posted by Tehhund at 1:01 PM on February 21, 2011 [4 favorites]

Home Sharing in iTunes is your friend. It can auto-copy things purchased from the iTunes store between systems and allows file copying/streaming.

Dropbox is excellent, and can work especially well when your home system is set up to perform actions on specific folders. For instance, I do all my torrent downloads on my desktop system but can add .torrent files to a folder to trigger it remotely.

As far as monitoring the desktop while away (if you leave it running) I use a script to send Growl notifications to Notifo. It's a web-based notification message service and lets me keep an eye on events.

Mobile Me is good, but Google Calendar / Contact Sync / Mail are free and also work reasonably well. The contact sync is the only part I've had glitches with.

Google Chrome now allows you to sync bookmarks, installed extensions, and other files. No matter where I launch my browser, it will give me the same functionality I have had.

The Mac App Store, although it has its detractors, lets you install the same application you've purchased on multiple computers and has auto-update capability so you won't have to remember what software you have updated on which system.

I have taken to starting a new system by either using Apple's Migration Assistant or cloning a subset of my home directory from system to system. Even if you're keeping both systems and will use them for divergent uses, it gives you similar base functionality.

Last of all, keep backups of both systems, especially the mobile one.
posted by mikeh at 1:12 PM on February 21, 2011 [1 favorite]

I use xmarks for syncing my bookmarks and a combination of flash drive & GDocs/Cal for my documents. That covers most needs I have for sharing between my work/personal laptop and home desktop.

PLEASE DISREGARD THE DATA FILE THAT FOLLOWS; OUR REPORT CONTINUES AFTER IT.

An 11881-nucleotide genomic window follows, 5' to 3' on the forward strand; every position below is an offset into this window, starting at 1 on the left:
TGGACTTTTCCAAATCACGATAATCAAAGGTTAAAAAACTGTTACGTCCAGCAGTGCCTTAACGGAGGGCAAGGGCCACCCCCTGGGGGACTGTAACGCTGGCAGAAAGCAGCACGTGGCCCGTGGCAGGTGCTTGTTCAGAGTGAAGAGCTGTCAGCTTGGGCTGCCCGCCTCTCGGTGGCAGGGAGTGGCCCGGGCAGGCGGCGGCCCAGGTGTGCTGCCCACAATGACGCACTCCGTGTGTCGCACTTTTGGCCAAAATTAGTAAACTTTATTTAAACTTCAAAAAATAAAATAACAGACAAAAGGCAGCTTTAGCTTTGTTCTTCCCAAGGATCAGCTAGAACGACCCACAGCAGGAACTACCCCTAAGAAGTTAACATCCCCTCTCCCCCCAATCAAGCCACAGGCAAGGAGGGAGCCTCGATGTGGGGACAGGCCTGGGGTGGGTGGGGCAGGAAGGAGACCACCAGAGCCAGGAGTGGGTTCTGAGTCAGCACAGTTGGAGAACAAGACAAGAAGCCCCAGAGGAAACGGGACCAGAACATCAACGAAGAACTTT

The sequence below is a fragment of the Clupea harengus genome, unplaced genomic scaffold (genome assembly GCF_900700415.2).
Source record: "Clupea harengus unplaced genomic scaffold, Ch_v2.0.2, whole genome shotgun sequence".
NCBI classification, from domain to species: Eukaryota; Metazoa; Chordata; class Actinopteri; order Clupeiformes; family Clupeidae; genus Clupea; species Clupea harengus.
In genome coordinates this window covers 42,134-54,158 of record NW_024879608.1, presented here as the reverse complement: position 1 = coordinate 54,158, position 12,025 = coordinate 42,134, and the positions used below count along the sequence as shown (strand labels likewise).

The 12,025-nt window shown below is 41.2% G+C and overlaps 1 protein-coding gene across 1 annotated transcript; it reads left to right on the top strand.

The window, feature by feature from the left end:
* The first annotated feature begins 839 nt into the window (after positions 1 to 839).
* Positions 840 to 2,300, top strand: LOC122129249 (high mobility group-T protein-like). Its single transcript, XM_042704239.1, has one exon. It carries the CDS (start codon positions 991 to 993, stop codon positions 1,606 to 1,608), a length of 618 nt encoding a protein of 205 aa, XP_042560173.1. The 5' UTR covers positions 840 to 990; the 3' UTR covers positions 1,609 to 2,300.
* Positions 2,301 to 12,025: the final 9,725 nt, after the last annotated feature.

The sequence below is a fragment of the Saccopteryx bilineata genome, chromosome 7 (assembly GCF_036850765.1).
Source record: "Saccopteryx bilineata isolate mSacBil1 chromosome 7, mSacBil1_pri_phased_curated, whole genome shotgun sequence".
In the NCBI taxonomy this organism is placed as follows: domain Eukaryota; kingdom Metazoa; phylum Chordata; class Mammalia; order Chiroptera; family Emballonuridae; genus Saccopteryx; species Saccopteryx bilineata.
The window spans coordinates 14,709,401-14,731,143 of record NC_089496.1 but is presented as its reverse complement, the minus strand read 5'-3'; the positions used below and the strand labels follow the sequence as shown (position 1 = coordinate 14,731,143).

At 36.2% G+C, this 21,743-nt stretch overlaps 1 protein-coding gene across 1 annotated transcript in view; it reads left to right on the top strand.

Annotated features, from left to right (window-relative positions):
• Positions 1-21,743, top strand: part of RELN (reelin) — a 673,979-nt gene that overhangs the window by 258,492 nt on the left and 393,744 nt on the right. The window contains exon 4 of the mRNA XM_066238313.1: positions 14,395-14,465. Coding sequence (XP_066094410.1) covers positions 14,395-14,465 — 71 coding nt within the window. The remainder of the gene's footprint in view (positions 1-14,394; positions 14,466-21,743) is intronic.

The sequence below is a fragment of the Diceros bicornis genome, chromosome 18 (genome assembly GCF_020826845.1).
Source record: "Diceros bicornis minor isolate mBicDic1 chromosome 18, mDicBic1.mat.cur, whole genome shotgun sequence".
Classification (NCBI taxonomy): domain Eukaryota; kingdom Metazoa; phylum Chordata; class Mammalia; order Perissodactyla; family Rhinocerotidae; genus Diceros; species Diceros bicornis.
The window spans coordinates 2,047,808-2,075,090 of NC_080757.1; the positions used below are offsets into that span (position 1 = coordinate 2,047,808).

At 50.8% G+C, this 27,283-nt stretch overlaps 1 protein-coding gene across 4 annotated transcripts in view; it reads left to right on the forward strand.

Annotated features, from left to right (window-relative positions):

posted by jmd82 at 1:41 PM on February 21, 2011

There's a theme developing here that I'd like to second - move as much as you can into the cloud. This will simplify your sharing life because now you have much less data that must be synced between computers - instead, you can just access that data from anywhere. Get a web-based email account. Sync contacts to the cloud. Run automatic backups to the cloud. That way, if you are unable to access one or more computers, or if you haven't been able to sync your computers in some time, you still have all of your data up-to-date.

My cloud of choice is Google (email, calendar, contacts, docs, and voice), but you may find something else that works better for you.
posted by Tehhund at 2:40 PM on February 21, 2011

I prefer Sugarsync to Dropbox because it allows you to select all the directories you want to back up or sync across computers. I've never used it on a Mac but I have four PCs that are all connected and it's incredibly convenient.

I also find that Mozilla Sync works well for me for keeping Firefox synced across multiple computers.

IMAP is a must if you want desktop e-mail.
posted by camcgee at 3:06 PM on February 21, 2011